What the heck is “gutta” anyway? In short, it’s a resin-based product with a funny name that is used to create a barrier for dyes in silk painting. There are other types of products that are not resin-based, but those are not technically known as “gutta”. They’d be known as “resists”. But let’s not get confused… let’s talk about GUTTA.
If you’re not familiar with the basics of how to use gutta, you might want to take a look at my first ebook, “MySilkArt eBook 1: Silk Painting Basics for Beginners” (the link is on the “eBooks” page of this website). There you’ll see how to get gutta into an applicator bottle, how to make strong and graceful gutta lines, and how to properly clean up the supplies. This blog is designed specifically to give tips on gutta application.
The first thing I like to do is to make a gutta barrier around the border of the silk painting. Turn the frame over and use it as a guide to make straight lines all the way around the silk. This will help to keep dye from running onto the stretcher bars and staining them. Having stained stretcher bars isn’t so terrible in itself, but you don’t want dye stains transferring to the next piece of silk you put on that stretcher bar frame.
Let this gutta border line dry or be very careful not to smear it while you draw your other gutta lines. Prop your frame up onto some blocks to keep the silk from sagging onto your table top as you work; contact with the work surface will cause your gutta lines to smear (as always, I speak from experience!).
Here’s a tip: Silk can have different weights, so the thickness of your gutta lines may need to vary depending on the thickness of your fabric. If you’re not sure whether your gutta line penetrated the silk, just check the back. If the gutta line looks the same on the back of the silk as on the front, it’s a good one.
Right-handed people should work from left to right and from top to bottom across the silk. Left-handed people work from right to left and from top to bottom. That way, you can stay out of your own way and minimize possibly smearing one of your wet gutta lines while you work. Don’t be shy about walking around the painting or turning it so you can reach it more easily. Leave lines you can’t easily reach without smearing adjacent lines. You can always go back to them later after that section dries.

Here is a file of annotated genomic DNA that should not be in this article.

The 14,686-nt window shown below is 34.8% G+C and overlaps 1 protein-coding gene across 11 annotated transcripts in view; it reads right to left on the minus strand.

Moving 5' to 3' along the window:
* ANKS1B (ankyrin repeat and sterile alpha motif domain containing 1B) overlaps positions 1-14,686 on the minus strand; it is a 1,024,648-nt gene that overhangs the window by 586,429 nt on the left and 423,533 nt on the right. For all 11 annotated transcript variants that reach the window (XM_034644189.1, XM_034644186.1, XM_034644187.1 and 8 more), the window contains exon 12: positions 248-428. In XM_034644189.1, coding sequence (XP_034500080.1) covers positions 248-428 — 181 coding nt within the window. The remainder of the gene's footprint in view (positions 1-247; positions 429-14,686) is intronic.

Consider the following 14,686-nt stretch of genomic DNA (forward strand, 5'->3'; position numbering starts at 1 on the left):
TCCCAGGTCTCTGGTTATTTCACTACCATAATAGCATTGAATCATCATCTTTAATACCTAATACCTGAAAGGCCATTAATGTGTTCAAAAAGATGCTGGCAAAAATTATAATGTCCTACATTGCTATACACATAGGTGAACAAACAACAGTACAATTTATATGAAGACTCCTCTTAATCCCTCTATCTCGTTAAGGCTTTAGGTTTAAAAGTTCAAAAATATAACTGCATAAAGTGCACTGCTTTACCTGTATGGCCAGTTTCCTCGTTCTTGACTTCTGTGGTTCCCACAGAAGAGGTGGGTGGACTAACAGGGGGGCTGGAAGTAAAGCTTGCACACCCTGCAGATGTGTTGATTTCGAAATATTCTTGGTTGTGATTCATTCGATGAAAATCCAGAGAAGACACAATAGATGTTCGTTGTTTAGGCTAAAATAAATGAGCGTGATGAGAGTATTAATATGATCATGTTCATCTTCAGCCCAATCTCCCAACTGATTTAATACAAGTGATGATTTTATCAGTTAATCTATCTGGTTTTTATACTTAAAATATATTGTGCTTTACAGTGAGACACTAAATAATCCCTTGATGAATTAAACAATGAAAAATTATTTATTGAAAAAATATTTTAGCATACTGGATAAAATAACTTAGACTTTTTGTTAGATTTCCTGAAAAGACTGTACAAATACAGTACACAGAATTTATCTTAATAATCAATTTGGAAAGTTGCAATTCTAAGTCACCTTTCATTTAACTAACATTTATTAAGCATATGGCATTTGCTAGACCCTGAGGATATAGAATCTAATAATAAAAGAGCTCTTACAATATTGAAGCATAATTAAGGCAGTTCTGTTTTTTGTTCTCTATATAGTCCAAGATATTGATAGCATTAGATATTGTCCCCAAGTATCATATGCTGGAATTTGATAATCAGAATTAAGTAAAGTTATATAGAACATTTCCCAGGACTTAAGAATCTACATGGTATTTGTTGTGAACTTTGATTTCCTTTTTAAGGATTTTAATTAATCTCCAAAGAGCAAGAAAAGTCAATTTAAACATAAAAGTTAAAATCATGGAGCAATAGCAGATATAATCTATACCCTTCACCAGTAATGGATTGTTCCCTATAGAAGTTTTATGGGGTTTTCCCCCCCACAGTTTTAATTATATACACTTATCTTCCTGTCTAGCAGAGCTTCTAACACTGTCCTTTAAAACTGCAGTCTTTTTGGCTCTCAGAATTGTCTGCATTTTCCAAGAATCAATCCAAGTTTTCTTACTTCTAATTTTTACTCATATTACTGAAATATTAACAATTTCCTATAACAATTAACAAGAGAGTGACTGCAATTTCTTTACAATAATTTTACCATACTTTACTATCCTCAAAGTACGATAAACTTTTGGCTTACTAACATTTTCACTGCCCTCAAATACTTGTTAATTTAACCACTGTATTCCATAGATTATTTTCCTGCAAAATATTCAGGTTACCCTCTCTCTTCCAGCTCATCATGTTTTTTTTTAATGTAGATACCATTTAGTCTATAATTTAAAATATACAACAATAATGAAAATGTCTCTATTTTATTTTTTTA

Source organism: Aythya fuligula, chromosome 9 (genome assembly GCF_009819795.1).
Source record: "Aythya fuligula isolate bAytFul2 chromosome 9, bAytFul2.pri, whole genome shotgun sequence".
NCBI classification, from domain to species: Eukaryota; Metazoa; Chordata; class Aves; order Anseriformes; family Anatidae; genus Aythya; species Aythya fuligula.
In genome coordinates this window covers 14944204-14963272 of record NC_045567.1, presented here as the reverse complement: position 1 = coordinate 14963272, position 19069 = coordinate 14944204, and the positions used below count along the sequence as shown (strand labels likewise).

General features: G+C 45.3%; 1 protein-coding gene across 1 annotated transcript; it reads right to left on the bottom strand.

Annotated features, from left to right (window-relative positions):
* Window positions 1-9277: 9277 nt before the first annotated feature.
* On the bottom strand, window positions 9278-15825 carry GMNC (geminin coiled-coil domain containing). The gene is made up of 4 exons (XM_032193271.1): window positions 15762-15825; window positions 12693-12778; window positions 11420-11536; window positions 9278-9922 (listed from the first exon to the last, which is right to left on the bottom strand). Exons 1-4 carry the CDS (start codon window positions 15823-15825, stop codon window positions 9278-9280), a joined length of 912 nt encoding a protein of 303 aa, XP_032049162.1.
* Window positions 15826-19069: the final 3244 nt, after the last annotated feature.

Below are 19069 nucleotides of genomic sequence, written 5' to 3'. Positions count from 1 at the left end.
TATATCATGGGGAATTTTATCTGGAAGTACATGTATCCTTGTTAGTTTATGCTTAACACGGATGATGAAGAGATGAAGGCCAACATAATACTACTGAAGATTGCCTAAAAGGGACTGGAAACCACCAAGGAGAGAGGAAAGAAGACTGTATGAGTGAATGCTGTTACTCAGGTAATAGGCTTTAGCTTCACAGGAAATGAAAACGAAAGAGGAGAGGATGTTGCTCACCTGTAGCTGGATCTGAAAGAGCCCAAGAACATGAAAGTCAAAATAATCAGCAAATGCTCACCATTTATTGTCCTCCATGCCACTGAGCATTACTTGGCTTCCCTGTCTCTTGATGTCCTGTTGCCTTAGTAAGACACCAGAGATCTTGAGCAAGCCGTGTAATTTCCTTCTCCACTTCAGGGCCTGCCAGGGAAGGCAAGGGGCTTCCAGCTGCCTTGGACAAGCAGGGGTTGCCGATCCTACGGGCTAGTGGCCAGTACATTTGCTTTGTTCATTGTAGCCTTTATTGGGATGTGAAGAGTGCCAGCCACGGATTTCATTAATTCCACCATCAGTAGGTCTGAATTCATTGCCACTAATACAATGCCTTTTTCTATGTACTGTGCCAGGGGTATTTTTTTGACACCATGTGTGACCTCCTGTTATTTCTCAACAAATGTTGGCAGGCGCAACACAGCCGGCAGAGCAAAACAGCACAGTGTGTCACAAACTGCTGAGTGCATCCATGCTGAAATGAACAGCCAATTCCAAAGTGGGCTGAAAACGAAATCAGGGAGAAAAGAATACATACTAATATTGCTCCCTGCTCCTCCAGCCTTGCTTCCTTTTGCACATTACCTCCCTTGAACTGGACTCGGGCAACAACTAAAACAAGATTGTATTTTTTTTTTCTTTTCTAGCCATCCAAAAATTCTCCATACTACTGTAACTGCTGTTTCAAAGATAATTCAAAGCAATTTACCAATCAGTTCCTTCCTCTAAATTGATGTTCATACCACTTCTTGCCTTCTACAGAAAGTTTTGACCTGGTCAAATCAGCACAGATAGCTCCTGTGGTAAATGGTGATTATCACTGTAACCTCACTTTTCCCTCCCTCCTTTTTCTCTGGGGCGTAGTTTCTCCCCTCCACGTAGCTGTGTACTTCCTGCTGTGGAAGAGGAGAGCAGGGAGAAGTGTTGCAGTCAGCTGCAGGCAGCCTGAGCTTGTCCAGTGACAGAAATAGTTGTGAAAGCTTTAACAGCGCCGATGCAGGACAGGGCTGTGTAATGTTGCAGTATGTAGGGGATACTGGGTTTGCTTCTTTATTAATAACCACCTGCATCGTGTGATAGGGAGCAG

Keep your gutta lines as smooth as possible. Continue each line as far as you can before breaking it. Where possible, break your lines where they meet up with other lines. This will help disguise where you stopped and then continued your line.
Roll up long sleeves and tie back long hair when working with gutta. Keep kids, pets and clumsy spouses out of the room just then so they don’t accidentally bump your table.
Pull the bottle along rather than pushing it; you don’t want the tip dragging through the line you just made. Let the line follow the tip instead. This makes for a nicer line and a cleaner bottle tip (nib).
Wipe the nib periodically on a paper towel. This will keep gutta from accumulating there and blobbing up your lines.
If you make a mistake, don’t despair. Chances are when the entire painting is finished, a little snafu will hardly be noticeable. YOU may notice it since you were there up close & personal during the entire process, but others just coming on the scene probably won’t even see it in the final product. Trust me… try it out and see!
Sign your work with gutta. Use a light touch. If you make your lines too thick here, they could run together and your signature will be illegible. Unless your signature is part of a design element, you won’t need to worry about those gutta lines holding dye. I repeat: Use a light touch for your signature. Sign in a place that won’t interfere, detract or compete with your design. Keep it small and discreet.
Here’s another little tip for you: When I’m doing a silk painting that does not involve gutta, I sign with a fine-point permanent marker instead. That makes the signature less noticeable on the final product, and I don’t have to get out the gutta and do all the clean-up just for one little signature. You can use the marker before or after you steam your painting. Just don’t use water-based ink; you must use permanent marker. Try it out first on a scrap of silk or the un-used border of your painting to see the effect.
Use gutta solvent or odorless mineral spirits to clean up gutta and the application bottle. Mineral spirits accomplish the same thing as gutta solvent, and is much cheaper. Specific instructions are in eBook 1. Please properly dispose of used solvent according to your local regulations.
I buy my gutta from Dharma Trading Co. Here’s the link to that web page:
Please benefit from my experience and save yourself some money! When buying gutta, take off the lid and look at it. Tilt the bottle and see how the gutta moves. If it’s thin and runny, don’t buy it. If you shake the bottle and it sloshes around like a liquid, it’s no good. It should be thick like honey, or like Elmer’s white glue. You should really have to give it a good shake to hear it moving inside the jar. I use Jacquard brand gutta, and this applies to each color they sell. I like black the best because the clear must be dry-cleaned out of the silk, and the metallic gold and silver (although beautiful) don’t have as long of a shelf-life. Also, in the Florida heat, the black is more likely than the metallics to still be viable when it comes off the delivery truck all the way from CA to my front door. I try to order during the cooler (not cold) months. You don’t want your gutta to freeze on the truck either! Lessons learned. Make a note, all ye wise ones!